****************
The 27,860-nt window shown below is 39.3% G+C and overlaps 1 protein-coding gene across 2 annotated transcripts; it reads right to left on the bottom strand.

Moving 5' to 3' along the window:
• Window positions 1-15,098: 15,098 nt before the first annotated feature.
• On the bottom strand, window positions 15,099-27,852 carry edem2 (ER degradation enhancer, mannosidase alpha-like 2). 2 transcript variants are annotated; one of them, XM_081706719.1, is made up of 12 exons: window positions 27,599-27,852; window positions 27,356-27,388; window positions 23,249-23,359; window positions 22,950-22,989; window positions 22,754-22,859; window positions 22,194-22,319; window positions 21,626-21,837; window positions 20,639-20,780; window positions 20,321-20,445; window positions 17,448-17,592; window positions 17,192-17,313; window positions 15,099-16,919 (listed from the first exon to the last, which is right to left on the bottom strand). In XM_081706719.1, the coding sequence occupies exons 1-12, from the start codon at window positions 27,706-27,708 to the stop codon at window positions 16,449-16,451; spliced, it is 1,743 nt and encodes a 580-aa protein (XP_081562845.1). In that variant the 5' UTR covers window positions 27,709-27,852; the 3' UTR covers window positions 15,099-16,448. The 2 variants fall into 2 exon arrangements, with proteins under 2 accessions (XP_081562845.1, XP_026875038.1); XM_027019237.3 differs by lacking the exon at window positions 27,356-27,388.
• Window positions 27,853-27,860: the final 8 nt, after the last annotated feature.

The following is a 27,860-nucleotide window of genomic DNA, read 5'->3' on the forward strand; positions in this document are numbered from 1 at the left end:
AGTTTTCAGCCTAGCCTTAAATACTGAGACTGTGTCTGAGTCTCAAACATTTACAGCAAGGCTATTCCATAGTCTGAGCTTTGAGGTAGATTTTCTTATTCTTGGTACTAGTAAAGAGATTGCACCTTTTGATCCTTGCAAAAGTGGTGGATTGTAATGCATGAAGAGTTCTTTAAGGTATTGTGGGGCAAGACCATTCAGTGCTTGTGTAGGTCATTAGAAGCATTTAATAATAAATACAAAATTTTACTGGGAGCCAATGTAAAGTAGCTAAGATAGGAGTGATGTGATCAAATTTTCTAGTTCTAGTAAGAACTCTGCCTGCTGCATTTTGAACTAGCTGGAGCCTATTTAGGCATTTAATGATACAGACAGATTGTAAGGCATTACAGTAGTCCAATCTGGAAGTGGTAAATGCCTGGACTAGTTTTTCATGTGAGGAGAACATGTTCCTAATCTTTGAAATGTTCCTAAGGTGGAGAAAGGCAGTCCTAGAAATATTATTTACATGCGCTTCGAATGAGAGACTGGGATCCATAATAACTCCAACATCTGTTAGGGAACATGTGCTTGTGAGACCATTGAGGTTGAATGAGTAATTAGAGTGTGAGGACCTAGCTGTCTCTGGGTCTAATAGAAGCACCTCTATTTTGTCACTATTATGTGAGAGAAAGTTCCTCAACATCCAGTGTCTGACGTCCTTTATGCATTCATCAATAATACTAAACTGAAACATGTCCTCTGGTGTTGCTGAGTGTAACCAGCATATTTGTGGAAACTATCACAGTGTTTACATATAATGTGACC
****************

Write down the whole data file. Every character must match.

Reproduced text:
The 27,860-nt window shown below is 39.3% G+C and overlaps 1 protein-coding gene across 2 annotated transcripts; it reads right to left on the bottom strand.

Moving 5' to 3' along the window:
• Window positions 1-15,098: 15,098 nt before the first annotated feature.
• On the bottom strand, window positions 15,099-27,852 carry edem2 (ER degradation enhancer, mannosidase alpha-like 2). 2 transcript variants are annotated; one of them, XM_081706719.1, is made up of 12 exons: window positions 27,599-27,852; window positions 27,356-27,388; window positions 23,249-23,359; window positions 22,950-22,989; window positions 22,754-22,859; window positions 22,194-22,319; window positions 21,626-21,837; window positions 20,639-20,780; window positions 20,321-20,445; window positions 17,448-17,592; window positions 17,192-17,313; window positions 15,099-16,919 (listed from the first exon to the last, which is right to left on the bottom strand). In XM_081706719.1, the coding sequence occupies exons 1-12, from the start codon at window positions 27,706-27,708 to the stop codon at window positions 16,449-16,451; spliced, it is 1,743 nt and encodes a 580-aa protein (XP_081562845.1). In that variant the 5' UTR covers window positions 27,709-27,852; the 3' UTR covers window positions 15,099-16,448. The 2 variants fall into 2 exon arrangements, with proteins under 2 accessions (XP_081562845.1, XP_026875038.1); XM_027019237.3 differs by lacking the exon at window positions 27,356-27,388.
• Window positions 27,853-27,860: the final 8 nt, after the last annotated feature.

The following is a 27,860-nucleotide window of genomic DNA, read 5'->3' on the forward strand; positions in this document are numbered from 1 at the left end:
AGTTTTCAGCCTAGCCTTAAATACTGAGACTGTGTCTGAGTCTCAAACATTTACAGCAAGGCTATTCCATAGTCTGAGCTTTGAGGTAGATTTTCTTATTCTTGGTACTAGTAAAGAGATTGCACCTTTTGATCCTTGCAAAAGTGGTGGATTGTAATGCATGAAGAGTTCTTTAAGGTATTGTGGGGCAAGACCATTCAGTGCTTGTGTAGGTCATTAGAAGCATTTAATAATAAATACAAAATTTTACTGGGAGCCAATGTAAAGTAGCTAAGATAGGAGTGATGTGATCAAATTTTCTAGTTCTAGTAAGAACTCTGCCTGCTGCATTTTGAACTAGCTGGAGCCTATTTAGGCATTTAATGATACAGACAGATTGTAAGGCATTACAGTAGTCCAATCTGGAAGTGGTAAATGCCTGGACTAGTTTTTCATGTGAGGAGAACATGTTCCTAATCTTTGAAATGTTCCTAAGGTGGAGAAAGGCAGTCCTAGAAATATTATTTACATGCGCTTCGAATGAGAGACTGGGATCCATAATAACTCCAACATCTGTTAGGGAACATGTGCTTGTGAGACCATTGAGGTTGAATGAGTAATTAGAGTGTGAGGACCTAGCTGTCTCTGGGTCTAATAGAAGCACCTCTATTTTGTCACTATTATGTGAGAGAAAGTTCCTCAACATCCAGTGTCTGACGTCCTTTATGCATTCATCAATAATACTAAACTGAAACATGTCCTCTGGTGTTGCTGAGTGTAACCAGCATATTTGTGGAAACTATCACAGTGTTTACATATAATGTGACC